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  China Strike Force Force Farce
Year: 2000
Director: Stanley Tong
Stars: Aaron Kwok, Norika Fujiwara, Coolio, Mark Dacascos, Lee-Hom Wang, Ruby Lin, Paul Chiang, Siu-Ming Lau, Ken Lo
Genre: Comedy, Action, Martial ArtsBuy from Amazon
Rating:  4 (from 2 votes)
Review: Chinese gangster boss Ma (Siu-Ming Lau) is a mobster with morals, never dealing in drugs. His nephew Tony (Mark Dacascos) believes their future and fortune lies in drug importation, so teams up with American dealer Coolio (er, Coolio) behind his uncle’s back to get into the heroin business. They’ve not counted on young, head-strong cops Darren (Aaron Kwok) and Alex (Lee-Hom Wang) however...

Stanley Tong is a proven action craftsman, responsible for Jackie Chan flicks like Police Story 3 and Rumble in the Bronx, and China Strike Force’s stunt sequences are well up to scratch. Unfortunately there’s little to recommend elsewhere. Shot in English, it’s got a bizarre international cast – Aaron Kwok and Lee-Hom Wang are young Hong Kong stars, Norika Fujiwara, playing an undercover Japanese cop, is an ex-Miss Japan, Mark Dacascos is a Hawaiian martial arts champ and straight-to-video superstar, while Coolio is a rapper whose one hit, ‘Gangsta’s Paradise’, made him lots of money back in the mid-90s.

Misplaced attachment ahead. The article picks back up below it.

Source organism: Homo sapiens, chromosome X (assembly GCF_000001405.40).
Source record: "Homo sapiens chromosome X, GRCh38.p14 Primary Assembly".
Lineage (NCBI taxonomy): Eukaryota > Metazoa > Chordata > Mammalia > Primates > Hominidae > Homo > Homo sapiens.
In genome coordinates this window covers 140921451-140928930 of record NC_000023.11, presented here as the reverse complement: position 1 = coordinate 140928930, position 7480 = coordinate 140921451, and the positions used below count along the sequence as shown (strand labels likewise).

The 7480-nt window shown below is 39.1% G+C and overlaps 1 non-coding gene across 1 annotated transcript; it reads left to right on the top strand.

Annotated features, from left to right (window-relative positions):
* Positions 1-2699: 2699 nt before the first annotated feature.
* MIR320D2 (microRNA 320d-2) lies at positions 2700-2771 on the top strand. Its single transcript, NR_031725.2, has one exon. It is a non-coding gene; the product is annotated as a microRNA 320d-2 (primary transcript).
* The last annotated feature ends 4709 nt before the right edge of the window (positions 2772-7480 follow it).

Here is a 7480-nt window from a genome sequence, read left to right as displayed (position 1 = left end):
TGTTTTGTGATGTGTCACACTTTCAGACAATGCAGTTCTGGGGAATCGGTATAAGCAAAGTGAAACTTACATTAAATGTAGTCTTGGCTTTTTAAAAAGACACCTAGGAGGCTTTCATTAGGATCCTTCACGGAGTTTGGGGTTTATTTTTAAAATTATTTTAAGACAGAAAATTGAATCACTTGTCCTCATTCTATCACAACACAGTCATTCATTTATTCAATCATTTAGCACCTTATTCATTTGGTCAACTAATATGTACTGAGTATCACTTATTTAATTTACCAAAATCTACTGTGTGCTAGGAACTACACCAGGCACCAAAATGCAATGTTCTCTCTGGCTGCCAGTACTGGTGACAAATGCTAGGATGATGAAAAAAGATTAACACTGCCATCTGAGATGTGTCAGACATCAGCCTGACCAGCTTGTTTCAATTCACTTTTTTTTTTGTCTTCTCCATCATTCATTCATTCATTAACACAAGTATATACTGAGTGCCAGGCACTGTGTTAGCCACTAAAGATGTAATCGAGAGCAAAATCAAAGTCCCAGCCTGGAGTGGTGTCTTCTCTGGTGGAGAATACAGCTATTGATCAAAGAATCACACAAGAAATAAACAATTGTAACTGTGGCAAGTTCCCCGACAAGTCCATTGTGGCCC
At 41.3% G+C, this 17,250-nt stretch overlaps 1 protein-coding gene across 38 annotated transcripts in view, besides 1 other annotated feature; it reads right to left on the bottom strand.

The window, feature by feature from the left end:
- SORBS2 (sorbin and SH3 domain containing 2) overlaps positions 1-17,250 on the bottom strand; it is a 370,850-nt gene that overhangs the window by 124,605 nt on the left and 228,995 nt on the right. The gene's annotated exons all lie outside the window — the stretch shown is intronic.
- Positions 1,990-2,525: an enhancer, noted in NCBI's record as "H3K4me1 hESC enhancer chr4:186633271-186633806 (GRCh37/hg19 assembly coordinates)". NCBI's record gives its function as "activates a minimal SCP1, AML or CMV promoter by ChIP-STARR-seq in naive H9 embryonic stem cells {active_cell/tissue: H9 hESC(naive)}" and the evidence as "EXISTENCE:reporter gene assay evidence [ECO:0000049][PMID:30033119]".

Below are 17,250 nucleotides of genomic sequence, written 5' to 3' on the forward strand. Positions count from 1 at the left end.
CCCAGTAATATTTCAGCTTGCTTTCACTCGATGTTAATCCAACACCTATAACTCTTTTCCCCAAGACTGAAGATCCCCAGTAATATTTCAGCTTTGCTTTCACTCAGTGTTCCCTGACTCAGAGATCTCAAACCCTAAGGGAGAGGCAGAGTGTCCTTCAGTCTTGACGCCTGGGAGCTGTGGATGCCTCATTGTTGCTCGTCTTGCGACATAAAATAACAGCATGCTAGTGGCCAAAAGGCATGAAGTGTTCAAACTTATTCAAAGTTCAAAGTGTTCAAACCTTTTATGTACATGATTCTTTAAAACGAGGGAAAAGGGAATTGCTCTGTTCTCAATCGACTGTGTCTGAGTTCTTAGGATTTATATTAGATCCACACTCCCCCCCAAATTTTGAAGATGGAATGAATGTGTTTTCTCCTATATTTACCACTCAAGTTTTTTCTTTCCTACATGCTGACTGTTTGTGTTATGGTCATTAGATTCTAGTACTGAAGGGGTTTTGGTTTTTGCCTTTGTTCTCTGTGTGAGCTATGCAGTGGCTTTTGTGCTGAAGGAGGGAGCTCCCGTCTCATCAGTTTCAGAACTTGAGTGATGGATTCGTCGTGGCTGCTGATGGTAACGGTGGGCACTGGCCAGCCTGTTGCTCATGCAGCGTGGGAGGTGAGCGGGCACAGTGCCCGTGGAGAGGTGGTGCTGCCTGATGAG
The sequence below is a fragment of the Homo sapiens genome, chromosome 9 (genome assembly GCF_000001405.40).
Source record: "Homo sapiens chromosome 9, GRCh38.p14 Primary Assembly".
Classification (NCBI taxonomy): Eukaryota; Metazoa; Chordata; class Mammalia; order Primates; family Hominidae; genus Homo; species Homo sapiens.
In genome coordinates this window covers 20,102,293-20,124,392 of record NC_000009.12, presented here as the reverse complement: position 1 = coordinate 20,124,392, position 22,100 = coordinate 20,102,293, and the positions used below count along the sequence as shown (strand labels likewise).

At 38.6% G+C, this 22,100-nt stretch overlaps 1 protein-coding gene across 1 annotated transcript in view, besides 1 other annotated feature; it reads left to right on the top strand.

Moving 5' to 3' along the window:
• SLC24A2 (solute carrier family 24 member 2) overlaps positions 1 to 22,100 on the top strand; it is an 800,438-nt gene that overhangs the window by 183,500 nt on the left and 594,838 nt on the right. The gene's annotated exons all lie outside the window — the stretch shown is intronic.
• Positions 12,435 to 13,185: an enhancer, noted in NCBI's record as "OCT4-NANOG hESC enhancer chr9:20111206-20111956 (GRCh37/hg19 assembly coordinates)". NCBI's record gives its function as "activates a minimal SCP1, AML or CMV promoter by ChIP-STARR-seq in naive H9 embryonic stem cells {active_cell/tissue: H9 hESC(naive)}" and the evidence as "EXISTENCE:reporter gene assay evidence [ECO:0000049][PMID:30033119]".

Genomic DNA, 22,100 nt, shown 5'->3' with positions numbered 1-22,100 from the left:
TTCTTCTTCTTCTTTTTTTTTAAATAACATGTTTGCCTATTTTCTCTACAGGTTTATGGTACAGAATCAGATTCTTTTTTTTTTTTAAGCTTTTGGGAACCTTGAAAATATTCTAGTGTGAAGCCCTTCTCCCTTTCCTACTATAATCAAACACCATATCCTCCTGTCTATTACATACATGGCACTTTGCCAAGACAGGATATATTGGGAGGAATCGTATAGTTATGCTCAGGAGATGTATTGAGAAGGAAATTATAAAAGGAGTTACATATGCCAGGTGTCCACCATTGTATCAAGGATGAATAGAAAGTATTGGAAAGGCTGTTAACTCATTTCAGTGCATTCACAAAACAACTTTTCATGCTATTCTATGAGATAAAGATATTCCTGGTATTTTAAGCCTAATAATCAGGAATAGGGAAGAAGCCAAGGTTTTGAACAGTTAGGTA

Fujiwara looks stunning but acts like she’s reading her lines off a cue card, while Kwok and Wang make for an incredibly dull pair of leading men – Tong has clearly realised this too and gives Coolio and Dacascos way more screentime. They have some amusing scenes together (Coolio beginning each one with "I could get used to this shit!"), but for some reason Coolio gets to do more kung-fu than Dacascos. And why is the rapper’s character called ‘Coolio’? Maybe he is actually playing himself, and he moved into drug smuggling after his music career stalled.

If you can put up with the weak plot, flat humour and largely stilted acting, then there are some great action scenes. A car chase through the streets of Shanghai sees Kwok pursue his quarry in a Formula 1 car, criss-crossing the road and whizzing beneath the wheels of trucks, while the climatic showdown is a three-way kung-fu fight upon a glass pane suspended hundreds of feet above the city. Most viewers will probably have given up by then though.

Aka: Lei Ting Zhan Jing
Reviewer: Daniel Auty

 

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Stanley Tong  (1962 - )

Hong Kong director specialising in exciting, inventive action and martial arts. Originally a stunt man, in 1990 Tong founded his own film company (Golden Gate), and made the popular Stone Age Warriors. The Jet Li sequel Swordsman II followed, after which he began a successful relationship with Jackie Chan, directing five films for the star - Police Story III, Rumble in the Bronx (Chan's breakthrough US hit), First Strike, The Myth and its belated sequel Kung Fu Yoga. Tong's other work includes Once a Cop, Sammo Hung's Martial Law TV series, the Hollywood flop Mr Magoo and 2000's China Strike Force.

 
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